Presented by:


Billy VanCannon

Baffle, Inc

Billy VanCannon has over 15 years of experience in cybersecurity. This includes network and software security, public-key infrastructure, and identity and access management. He is currently the Director of Product Management at Baffle, where we work to make encryption easy. Billy has an BS in electrical engineering, an MBA at Northwestern's Kellogg school of management and is CISSP certified.

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Encryption is widely accepted as a very powerful access control mechanism and the only one directly applied to data. Despite this, it isn’t as widely used as it could be. Using the PCI-DSS security framework for payment card data, we will investigate what it says about encryption regarding audit scope and securing credit card information. We will show the role of encryption can be expanded to least privilege and customer data isolation. We will also discuss ways to overcome the common obstacles to implementing encryption.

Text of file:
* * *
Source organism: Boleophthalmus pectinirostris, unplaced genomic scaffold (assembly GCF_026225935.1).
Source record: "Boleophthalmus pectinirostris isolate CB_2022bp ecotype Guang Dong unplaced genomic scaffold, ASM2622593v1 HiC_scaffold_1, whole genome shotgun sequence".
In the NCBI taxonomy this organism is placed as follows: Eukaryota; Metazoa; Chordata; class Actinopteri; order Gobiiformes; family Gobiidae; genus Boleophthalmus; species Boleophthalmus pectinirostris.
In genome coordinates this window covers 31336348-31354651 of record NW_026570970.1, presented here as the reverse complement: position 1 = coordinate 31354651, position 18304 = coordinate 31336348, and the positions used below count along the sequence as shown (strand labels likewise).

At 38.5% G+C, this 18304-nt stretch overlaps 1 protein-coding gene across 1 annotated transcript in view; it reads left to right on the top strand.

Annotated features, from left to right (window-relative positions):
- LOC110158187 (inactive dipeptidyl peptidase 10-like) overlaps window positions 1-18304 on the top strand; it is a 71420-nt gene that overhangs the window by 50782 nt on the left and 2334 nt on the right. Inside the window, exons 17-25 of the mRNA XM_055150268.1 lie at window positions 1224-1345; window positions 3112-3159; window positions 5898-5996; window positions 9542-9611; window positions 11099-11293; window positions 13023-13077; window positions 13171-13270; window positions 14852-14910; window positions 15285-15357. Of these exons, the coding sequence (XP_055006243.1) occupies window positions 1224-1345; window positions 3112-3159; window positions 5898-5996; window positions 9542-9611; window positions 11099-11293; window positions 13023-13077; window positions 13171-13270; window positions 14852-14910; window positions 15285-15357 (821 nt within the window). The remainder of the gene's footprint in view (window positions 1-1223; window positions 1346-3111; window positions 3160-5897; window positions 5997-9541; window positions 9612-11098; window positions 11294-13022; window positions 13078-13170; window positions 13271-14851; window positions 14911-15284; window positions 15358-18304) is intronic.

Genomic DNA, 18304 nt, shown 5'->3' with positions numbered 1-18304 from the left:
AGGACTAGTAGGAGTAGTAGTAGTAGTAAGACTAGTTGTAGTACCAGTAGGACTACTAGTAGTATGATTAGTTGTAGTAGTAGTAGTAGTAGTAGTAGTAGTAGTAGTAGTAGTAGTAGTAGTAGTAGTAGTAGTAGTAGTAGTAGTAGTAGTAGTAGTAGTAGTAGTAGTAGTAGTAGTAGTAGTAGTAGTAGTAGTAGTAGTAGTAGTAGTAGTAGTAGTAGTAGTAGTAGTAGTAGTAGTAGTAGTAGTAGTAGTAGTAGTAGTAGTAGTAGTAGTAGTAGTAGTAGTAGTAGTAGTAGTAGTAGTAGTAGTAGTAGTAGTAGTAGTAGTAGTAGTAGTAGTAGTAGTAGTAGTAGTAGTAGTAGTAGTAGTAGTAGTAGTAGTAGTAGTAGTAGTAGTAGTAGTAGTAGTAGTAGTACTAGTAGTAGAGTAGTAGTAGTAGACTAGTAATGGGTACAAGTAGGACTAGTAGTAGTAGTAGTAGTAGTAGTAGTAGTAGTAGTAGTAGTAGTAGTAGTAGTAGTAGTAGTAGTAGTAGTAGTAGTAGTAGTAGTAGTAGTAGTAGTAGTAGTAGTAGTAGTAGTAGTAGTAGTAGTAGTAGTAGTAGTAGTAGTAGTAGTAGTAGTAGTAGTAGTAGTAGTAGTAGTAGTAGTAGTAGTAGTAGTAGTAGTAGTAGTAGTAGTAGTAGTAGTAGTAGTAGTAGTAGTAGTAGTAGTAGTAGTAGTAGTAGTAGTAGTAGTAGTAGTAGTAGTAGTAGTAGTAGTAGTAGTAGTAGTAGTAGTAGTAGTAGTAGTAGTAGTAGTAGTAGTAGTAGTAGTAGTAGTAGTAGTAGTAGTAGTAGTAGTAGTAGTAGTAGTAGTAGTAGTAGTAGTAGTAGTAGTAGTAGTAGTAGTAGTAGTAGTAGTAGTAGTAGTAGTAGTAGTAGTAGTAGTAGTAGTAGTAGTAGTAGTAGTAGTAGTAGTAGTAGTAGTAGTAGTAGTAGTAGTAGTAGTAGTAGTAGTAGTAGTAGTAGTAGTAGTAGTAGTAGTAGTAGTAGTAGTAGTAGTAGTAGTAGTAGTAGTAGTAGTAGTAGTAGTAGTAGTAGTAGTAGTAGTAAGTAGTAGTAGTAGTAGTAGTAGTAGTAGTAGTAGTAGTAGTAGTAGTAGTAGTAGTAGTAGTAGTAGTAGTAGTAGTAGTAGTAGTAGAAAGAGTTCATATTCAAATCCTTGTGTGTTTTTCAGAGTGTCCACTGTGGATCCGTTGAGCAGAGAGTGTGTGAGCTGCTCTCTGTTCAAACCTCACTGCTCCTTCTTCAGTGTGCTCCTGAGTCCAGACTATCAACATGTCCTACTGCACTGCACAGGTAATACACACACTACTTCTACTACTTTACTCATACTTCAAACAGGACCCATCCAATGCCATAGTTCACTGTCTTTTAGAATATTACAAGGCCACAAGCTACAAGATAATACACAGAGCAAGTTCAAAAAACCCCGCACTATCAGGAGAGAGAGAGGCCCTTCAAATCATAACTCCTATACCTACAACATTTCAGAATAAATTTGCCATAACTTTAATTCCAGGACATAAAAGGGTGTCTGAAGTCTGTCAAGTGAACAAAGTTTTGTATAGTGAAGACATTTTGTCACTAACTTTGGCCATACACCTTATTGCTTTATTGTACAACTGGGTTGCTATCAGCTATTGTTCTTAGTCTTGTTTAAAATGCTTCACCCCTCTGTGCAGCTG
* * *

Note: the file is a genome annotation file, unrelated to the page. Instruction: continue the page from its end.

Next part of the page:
All security and privacy frameworks depend on the concept of “least privilege”, where people should only get access to sensitive data that they need to do their job and no more. This concept is easy to understand and hard to implement, especially considering the DBA. Almost every auditor assumes the DBA must have access to all the information in the database to do their job, but is this true? Should the DBA have access to the company financials before earnings announcements? Should they have access to employee social security numbers or customer credit card numbers? Does the DBA even want this responsibility?

In this discussion, we will 1. Brief Introduction to PCI-DSS 2. Use PCI-DSS to discuss how encryption and tokenization can be used to define what is “in-scope” of an audit. 3. Discuss how encryption and masking can further be used to define least privilege for all employees, including the DBA. 4. How encryption can be used to isolate customer data in a multi-tenant environment 5. How database operations can be done on sensitive encrypted data without revealing that data (Privacy Enhanced Computing) using postgres user-defined functions.

2024 April 19 14:00 PDT
50 min
Postgres Conference 2024